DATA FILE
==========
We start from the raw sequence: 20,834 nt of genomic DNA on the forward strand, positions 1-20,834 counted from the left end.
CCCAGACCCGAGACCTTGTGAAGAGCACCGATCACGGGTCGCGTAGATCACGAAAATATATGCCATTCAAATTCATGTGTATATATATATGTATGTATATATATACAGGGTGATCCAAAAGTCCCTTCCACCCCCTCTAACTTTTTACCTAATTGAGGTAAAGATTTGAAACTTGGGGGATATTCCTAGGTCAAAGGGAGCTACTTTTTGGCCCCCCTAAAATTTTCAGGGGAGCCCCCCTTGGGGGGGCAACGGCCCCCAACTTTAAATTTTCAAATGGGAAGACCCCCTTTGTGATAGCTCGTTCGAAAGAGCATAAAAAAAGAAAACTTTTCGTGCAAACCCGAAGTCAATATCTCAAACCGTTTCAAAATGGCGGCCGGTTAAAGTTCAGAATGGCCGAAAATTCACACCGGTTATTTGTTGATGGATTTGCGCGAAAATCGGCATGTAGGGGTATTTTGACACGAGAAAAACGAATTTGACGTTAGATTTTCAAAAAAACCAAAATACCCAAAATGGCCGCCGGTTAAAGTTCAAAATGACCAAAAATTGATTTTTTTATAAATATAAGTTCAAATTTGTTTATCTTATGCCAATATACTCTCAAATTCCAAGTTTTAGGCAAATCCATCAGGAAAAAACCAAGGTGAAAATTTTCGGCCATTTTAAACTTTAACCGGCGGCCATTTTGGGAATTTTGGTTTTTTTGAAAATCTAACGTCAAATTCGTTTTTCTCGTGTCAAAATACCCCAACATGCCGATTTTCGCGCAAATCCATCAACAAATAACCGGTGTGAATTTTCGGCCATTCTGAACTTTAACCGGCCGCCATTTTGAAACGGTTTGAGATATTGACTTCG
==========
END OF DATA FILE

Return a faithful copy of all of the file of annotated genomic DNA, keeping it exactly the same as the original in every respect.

We start from the raw sequence: 20,834 nt of genomic DNA on the forward strand, positions 1-20,834 counted from the left end.
CCCAGACCCGAGACCTTGTGAAGAGCACCGATCACGGGTCGCGTAGATCACGAAAATATATGCCATTCAAATTCATGTGTATATATATATGTATGTATATATATACAGGGTGATCCAAAAGTCCCTTCCACCCCCTCTAACTTTTTACCTAATTGAGGTAAAGATTTGAAACTTGGGGGATATTCCTAGGTCAAAGGGAGCTACTTTTTGGCCCCCCTAAAATTTTCAGGGGAGCCCCCCTTGGGGGGGCAACGGCCCCCAACTTTAAATTTTCAAATGGGAAGACCCCCTTTGTGATAGCTCGTTCGAAAGAGCATAAAAAAAGAAAACTTTTCGTGCAAACCCGAAGTCAATATCTCAAACCGTTTCAAAATGGCGGCCGGTTAAAGTTCAGAATGGCCGAAAATTCACACCGGTTATTTGTTGATGGATTTGCGCGAAAATCGGCATGTAGGGGTATTTTGACACGAGAAAAACGAATTTGACGTTAGATTTTCAAAAAAACCAAAATACCCAAAATGGCCGCCGGTTAAAGTTCAAAATGACCAAAAATTGATTTTTTTATAAATATAAGTTCAAATTTGTTTATCTTATGCCAATATACTCTCAAATTCCAAGTTTTAGGCAAATCCATCAGGAAAAAACCAAGGTGAAAATTTTCGGCCATTTTAAACTTTAACCGGCGGCCATTTTGGGAATTTTGGTTTTTTTGAAAATCTAACGTCAAATTCGTTTTTCTCGTGTCAAAATACCCCAACATGCCGATTTTCGCGCAAATCCATCAACAAATAACCGGTGTGAATTTTCGGCCATTCTGAACTTTAACCGGCCGCCATTTTGAAACGGTTTGAGATATTGACTTCG